Edmunds expert review: Until very recently, the prospect of getting 21 mpg in a full-size, truck-based SUV would seem rather fanciful. Normally, you'd be hard-pressed to get 14 mpg in one of these over-5,000-pound beasts. Yet getting 50 percent better fuel economy without giving up a powerful V8, eight-passenger capacity and the ability to tow 6,000 pounds is exactly what the 2010 GMC Yukon Hybrid is all about.
A couple of years ago General Motors accomplished this with the debut of hybrid versions of its popular Chevy Tahoe and GMC Yukon twins. It got some help with the "two-mode" powertrain that was developed via a joint venture involving BMW, GM and the former DaimlerChrysler. Starting with GM's 6.0-liter V8 (with cylinder deactivation that can shut down four cylinders under light-load conditions), the system adds a pair of 60-kilowatt motors (packaged within the transmission) for electric motivation. The transmission is rather complex, as it is essentially like having two transmissions inside one -- a continuously variable drive unit for light load conditions and a standard four-speed fixed-gear type for high-load conditions.
To optimize its fuel efficiency, the Yukon Hybrid can move solely under electric power, under low-load conditions to speeds up to 25 mph. This is how its city fuel economy rating (21 mpg) manages to virtually match its highway estimate (22 mpg). To minimize the weight gain associated with all that hybrid hardware, GM utilized aluminum for several body panels and even slimmed down the seats. Strangely, the back-breaking-to-remove third-row seats didn't take part in the diet.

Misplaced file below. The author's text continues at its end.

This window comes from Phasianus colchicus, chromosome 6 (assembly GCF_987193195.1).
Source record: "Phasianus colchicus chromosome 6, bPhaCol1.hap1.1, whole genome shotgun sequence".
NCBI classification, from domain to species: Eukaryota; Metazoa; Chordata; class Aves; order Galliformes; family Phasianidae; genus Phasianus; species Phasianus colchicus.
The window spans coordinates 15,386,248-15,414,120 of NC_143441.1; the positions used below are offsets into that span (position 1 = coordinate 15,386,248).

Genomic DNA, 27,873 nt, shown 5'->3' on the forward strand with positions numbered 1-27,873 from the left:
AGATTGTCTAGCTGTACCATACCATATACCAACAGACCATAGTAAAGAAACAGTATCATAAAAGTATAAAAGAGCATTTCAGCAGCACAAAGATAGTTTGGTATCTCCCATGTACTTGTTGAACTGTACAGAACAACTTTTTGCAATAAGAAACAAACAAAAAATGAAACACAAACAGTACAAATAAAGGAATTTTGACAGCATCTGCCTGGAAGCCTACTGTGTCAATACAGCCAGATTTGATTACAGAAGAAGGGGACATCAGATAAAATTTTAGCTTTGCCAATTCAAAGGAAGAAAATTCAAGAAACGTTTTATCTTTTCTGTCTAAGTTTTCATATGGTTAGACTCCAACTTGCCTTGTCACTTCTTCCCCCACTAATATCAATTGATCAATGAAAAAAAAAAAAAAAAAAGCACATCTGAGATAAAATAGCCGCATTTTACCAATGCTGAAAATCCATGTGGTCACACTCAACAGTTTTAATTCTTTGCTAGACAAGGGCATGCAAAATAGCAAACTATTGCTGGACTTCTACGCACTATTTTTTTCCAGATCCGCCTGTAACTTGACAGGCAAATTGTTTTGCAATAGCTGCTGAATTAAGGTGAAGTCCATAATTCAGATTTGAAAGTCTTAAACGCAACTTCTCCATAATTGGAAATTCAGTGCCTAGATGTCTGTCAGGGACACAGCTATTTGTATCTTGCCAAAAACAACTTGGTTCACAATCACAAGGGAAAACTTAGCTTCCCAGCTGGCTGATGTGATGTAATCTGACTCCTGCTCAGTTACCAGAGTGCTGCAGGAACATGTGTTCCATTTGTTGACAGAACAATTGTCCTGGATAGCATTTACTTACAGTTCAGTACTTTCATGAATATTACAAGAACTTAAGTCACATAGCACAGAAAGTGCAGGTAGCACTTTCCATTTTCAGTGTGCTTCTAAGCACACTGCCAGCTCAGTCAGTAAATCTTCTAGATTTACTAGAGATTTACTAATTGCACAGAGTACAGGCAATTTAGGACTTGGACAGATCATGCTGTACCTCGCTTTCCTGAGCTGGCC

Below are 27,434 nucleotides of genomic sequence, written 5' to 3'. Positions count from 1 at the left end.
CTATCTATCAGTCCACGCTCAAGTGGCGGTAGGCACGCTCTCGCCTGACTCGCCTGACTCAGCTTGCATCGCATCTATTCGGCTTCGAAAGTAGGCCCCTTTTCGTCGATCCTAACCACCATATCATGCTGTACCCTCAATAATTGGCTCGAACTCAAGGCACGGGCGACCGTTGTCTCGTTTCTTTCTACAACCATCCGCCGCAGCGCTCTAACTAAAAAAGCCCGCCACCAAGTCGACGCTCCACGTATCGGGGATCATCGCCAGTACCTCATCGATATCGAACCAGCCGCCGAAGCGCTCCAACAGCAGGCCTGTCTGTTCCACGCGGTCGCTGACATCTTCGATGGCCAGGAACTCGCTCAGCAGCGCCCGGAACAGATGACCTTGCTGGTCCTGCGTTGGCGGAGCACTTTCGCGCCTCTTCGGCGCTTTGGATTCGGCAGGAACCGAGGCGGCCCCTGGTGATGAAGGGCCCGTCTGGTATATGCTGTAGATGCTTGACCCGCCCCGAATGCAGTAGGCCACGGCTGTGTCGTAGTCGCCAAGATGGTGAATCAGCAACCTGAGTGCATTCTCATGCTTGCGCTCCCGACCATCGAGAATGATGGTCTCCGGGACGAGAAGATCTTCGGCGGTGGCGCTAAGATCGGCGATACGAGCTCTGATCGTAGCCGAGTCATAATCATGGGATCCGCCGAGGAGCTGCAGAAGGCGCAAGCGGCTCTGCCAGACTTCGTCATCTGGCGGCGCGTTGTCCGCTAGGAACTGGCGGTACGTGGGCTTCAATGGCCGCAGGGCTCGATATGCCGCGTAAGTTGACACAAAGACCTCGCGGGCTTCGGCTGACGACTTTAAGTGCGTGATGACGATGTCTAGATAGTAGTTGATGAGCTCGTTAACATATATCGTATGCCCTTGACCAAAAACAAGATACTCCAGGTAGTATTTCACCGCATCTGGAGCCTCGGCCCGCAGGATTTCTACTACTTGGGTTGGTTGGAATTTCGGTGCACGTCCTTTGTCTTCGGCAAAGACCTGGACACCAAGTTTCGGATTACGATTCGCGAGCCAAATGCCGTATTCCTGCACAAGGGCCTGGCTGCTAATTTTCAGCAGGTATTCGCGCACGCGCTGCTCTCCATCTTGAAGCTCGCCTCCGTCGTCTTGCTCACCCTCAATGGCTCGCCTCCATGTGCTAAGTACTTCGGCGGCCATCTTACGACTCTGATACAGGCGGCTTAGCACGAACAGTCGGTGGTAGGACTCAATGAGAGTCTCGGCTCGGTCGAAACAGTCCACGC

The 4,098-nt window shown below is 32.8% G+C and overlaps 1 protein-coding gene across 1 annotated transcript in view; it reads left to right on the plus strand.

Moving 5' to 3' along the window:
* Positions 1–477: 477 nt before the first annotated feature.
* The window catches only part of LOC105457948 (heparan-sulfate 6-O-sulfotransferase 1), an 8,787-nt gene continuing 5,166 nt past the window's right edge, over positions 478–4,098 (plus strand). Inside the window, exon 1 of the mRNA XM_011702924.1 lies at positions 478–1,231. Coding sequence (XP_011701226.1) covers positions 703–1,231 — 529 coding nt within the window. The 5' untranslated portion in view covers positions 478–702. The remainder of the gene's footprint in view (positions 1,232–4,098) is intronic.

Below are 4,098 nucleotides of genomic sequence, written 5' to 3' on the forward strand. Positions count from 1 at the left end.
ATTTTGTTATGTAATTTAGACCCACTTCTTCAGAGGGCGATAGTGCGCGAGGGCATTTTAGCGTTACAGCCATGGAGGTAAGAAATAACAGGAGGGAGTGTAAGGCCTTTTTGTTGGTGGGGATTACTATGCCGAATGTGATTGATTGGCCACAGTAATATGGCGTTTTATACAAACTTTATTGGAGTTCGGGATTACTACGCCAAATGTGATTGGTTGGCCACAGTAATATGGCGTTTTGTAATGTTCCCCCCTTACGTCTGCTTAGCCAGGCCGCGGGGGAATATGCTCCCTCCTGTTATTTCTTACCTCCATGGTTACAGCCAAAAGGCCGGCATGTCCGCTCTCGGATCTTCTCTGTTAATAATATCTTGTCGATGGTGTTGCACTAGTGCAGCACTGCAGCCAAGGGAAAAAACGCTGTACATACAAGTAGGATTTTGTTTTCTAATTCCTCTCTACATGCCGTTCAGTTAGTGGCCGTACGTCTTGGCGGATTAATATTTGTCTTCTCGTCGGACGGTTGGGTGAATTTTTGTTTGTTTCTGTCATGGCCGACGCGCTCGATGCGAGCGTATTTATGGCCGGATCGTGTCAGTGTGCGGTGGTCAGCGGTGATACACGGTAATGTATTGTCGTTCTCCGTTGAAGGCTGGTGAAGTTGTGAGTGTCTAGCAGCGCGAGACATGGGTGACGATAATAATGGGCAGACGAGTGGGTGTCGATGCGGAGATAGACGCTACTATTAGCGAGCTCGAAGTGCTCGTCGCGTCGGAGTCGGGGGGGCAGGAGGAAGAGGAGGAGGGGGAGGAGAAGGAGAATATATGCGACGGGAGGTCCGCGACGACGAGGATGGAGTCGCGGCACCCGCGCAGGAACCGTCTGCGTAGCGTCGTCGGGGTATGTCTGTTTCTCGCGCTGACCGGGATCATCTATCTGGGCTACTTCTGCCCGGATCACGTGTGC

Though the 50 percent improvement in city fuel economy over a standard Yukon is impressive, the Yukon Hybrid has its downsides. One is shown on the sticker, where the numbers range from the low- to the mid-$50,000s – that's about $8,000 more than a fully loaded Yukon SLT. And there are also the powertrain components to consider, which add weight and complexity. We'll let you decide if the environmental benefits are worth it, but how green can a 5,600-pound SUV ever really be?
So, unless the 2010 GMC Yukon Hybrid's significant towing capabilities are important to you, a full-size crossover like the Buick Enclave or GMC Acadia is likely a better choice. They provide more usable passenger space, are friendlier to drive, get close to the same fuel economy and are considerably cheaper when fully loaded with options. You might also take a look at smaller but similarly priced diesel-powered three-row crossovers like the Audi Q7 TDI and BMW X5 xDrive 35d. 2004 2005 2006 2007 2008 2009 2010 2011 2012 2013 2014 2015 2016 2017
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